Countdown backs Green Party's domestic violence bill

Countdown backs Green Party’s domestic violence bill

Supermarket chain Countdown is the latest to make a submission to select committee to back Green Party MP Jan Logie’s proposed domestic violence victim protection bill.

National backed the bill in March taking it through to the select committee who will be hearing submissions until early July, Logie said.

Justice Minister Amy Adams said the bill is worth discussing but needed work.

Domestic violence cases reported every 5 minutes in New Zealand.

Domestic violence cases reported every 5 minutes in New Zealand.

The Green MP calls it is an “ambitious draft bill by an opposition member” and said it is too soon to tell the outcome of the bill.

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The bill aims to standardise the support some employers are already implementing for their staff by providing 10 days of paid leave to those affected by domestic violence to move house, attend court hearings and consult lawyers.

Green Party MP Jan Logie is hopeful her bill will amount to legislation but says it's too early to tell.
Logie said Countdown’s recent support has been encouraging and that she is “quietly confident” National and Labour will support the bill as the select committee continues to hear the submissions.

Foodstuffs has also made a submission, but the big name to have been one of the first to provide staff with 10 days extra paid leave The Warehouse isn’t lobbying for legislation.

The Warehouse chief executive Pejman Okhovat said although the retailer is not supporting Logie’s bill, it continues to actively lobbing for change among employers by holding panel discussions and sharing resources on supporting staff with other companies. It will be holding another panel discussion later this month.

“We didn’t wait for any changes to happen around us, this was a complete start by ourselves and hopefully we can encourage other businesses to take the next step too,” Okhovat said.

“You may have a legislation that doesn’t work if you haven’t already provided a supportive, safe environment to allow people to come forward with their issues. If legislation comes that’s great too,” he said.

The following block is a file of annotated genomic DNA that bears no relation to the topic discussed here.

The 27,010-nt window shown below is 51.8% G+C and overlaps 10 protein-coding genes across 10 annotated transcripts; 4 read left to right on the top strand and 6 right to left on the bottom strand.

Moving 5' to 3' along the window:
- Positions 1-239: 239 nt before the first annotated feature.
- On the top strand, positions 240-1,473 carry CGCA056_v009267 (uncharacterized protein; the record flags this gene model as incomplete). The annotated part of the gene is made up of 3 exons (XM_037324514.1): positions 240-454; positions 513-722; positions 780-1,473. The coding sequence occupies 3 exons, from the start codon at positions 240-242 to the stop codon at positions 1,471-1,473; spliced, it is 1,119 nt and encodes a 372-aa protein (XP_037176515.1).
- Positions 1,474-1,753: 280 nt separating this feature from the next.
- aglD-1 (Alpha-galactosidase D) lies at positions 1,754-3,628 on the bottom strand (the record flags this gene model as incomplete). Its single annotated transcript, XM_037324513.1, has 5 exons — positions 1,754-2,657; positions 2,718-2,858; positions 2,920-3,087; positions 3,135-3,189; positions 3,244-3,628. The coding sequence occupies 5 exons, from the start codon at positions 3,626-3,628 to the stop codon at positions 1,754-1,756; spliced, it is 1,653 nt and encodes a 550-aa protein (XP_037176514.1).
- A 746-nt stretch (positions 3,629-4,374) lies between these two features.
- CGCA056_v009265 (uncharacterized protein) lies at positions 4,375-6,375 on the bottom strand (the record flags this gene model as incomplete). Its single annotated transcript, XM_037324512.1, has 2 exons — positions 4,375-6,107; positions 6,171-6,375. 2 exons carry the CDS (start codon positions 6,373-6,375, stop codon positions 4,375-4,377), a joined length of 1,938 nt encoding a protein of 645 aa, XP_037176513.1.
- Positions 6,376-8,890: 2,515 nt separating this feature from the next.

Logie said having some employers implementing this isn’t enough and that legislation would ensure consistency and provide a standard for all employees.

“There have been concerns raised, but I am confident that the need to address domestic violence in this country will trump these concerns,” Logie said.

A case involving domestic violence is reported every five minutes in New Zealand.

While the Foodstuffs does not have a set amount of extra day paid leave available for all employees, spokesperson for the company Antoinette Laird said it supports employees on a case by case basis.

Countdown on the other hand has been providing full time staff up to 10 days of paid leave and five days for part time employees.

Countdown general manager James Walker said the company is in support of the bill as it exposes the greater issue and encourages victims to continue their employment and have financial independence.

Despite The Warehouse lacking political stance on the matter, Okhovat agrees providing resources for other company’s to take action and starting the conversation is the most important goal to address New Zealand’s “horrific” statistics of domestic violence.

Whether backing the bill or not, all three agree that businesses bear the cost of domestic violence and proactive action prevents lack of productivity because the biggest win is retaining talent.

 – Stuff

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